Zambia’s Kasanka National Park provides a key “refueling” stopover site for some 8 – 10 million straw-colored fruit bats, the world’s largest remaining mammal migration. It also supports an unusually diverse assortment of habitats, including a wide variety of woodlands and riparian forests interspersed with papyrus swamps, lakes and grassy floodplains. In addition to the amazing fruit bats, the park includes nearly 40 additional bat species, with a total of 123 mammal species, close to 500 bird species, and many reptiles and amphibians. Even without the bats, the park is a biological treasure.
Straw-colored fruit bats come from thousands of kilometers around to spend two to three months annually feasting on the area’s extraordinary abundance of native fruits. Loss of their continent-wide seed dispersal and pollination services could spell widespread disaster, both ecologically and economically. While at Kasanka they roost in just a single hectare of the 470 square kilometer park, but the area required for foraging is much larger. Protecting both the park and surrounding feeding habitat is essential to these bats’ survival. On average, each bat consumes approximately twice its body weight nightly in native fruit. And that amounts to thousands of tons of critically important seed dispersal!
When the park was created it was further protected by a buffer zone, called the Kafinda Game Management Area (GMA) which is managed through the Kasanka Trust partnership with the Zambian government, and via the establishment of Community Forest Management Areas (CFMA). Unfortunately, this key refuge is so remote that it is easily neglected, especially during a travel-halting pandemic. For example, over the past several years the research camp fell into disrepair, lacking funds from visitation.
The GMA, and even the park itself, are being illegally invaded. Over five thousand hectares of habitat within the game management area have already been lost and forest clearing continues. If proposed projects are permitted, they could easily divert most of the dry season water from the Luwombwa River, water that is essential to the park’s exceptionally rich habitat diversity. Furthermore, introductions of exotic game and a proposed wind farm in the bats’ flight path may pose even greater threats.
Thanks to generous support from our members, we were able to organize two back-to-back workshops at the park, one in October and another in November 2022.
Kasanka Trust organizes conservation agriculture and sustainable projects to develop and support livelihoods for community members in the CFMAs. They also participate in legislative protection of the park and its resources. Until attitudes and ways of life change, law enforcement and community outreach combined will be essential for park protection. Our workshop participation fees were used to support Kasanka Trust and their activities, including rebuilding the park’s Kinda Research and Education Camp.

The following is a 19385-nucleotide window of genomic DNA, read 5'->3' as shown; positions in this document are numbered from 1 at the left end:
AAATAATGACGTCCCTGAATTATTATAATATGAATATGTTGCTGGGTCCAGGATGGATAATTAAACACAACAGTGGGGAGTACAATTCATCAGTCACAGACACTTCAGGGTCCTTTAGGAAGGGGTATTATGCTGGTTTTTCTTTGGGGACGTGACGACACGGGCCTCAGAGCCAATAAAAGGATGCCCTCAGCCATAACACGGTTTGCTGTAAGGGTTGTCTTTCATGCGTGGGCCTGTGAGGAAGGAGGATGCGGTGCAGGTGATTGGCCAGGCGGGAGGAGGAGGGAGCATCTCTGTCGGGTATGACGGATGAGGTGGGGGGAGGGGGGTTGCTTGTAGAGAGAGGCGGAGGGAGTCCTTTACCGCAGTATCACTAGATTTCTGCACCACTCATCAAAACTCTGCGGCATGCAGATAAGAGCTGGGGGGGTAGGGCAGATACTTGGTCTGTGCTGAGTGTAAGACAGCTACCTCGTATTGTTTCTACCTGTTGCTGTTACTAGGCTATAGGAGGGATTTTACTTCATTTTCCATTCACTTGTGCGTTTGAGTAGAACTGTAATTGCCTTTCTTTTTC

Participants were able to capture and record 19 of the park’s 40 bat species, learn research techniques, and share their knowledge with park employees and Zambian biologists. Having this data allows them to better understand and conserve their bats and related habitats.
Images from MTBC’s workshops in Zambia’s Kasanka National Park
Merlin’s bat talks to nearby school children and park visitors and staff were enthusiastically received. But nothing could top the spectacular emergences and returns of millions of migrating fruit bats with nearly three-foot wingspans, a never to be forgotten experience.
Much of our trip’s success was made possible by key volunteer assistance. Daniel Hargreaves again played a special role in organizing, promoting, and leading both trips. His contributions were invaluable as always. Joey Chapman and Matt Gove shot invaluable video footage documenting this wonder of nature, including the bats’ extraordinary value and special needs for improved protection. Participants also provided much appreciated assistance that enabled Merlin to obtain important new portraits and the first ever photos of a woolly bat entering and exiting its roost in an abandoned weaverbird nest. A final video will be edited by Joey and made available for use by the Kasanka Trust in its ongoing efforts to save Kasanka National Park and its invaluable residents.
What's Next for Kasanka and MTBC...
While visiting, Merlin discovered that one of the best bat viewing platforms needs repair, and Kasanka Park will rebuild it and name it in honor of Merlin Tuttle. The safety and availability of quality bat viewing platforms is absolutely critical for the park’s ecotourism and conservation efforts and for sharing the beauty and values of this unique spectacle. This requires speedy funding before the cost of materials rises. If you’re in a position to help, please donate here!
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Keep up with the latest news on the park and ongoing efforts through Kasanka Trust.
As always, a huge thank you to our members and donors for the essntial support of MTBC field workshops. These are only possible through the generous support of many. Join MTBC as a member to get first notificaitons of field workshop opportunities!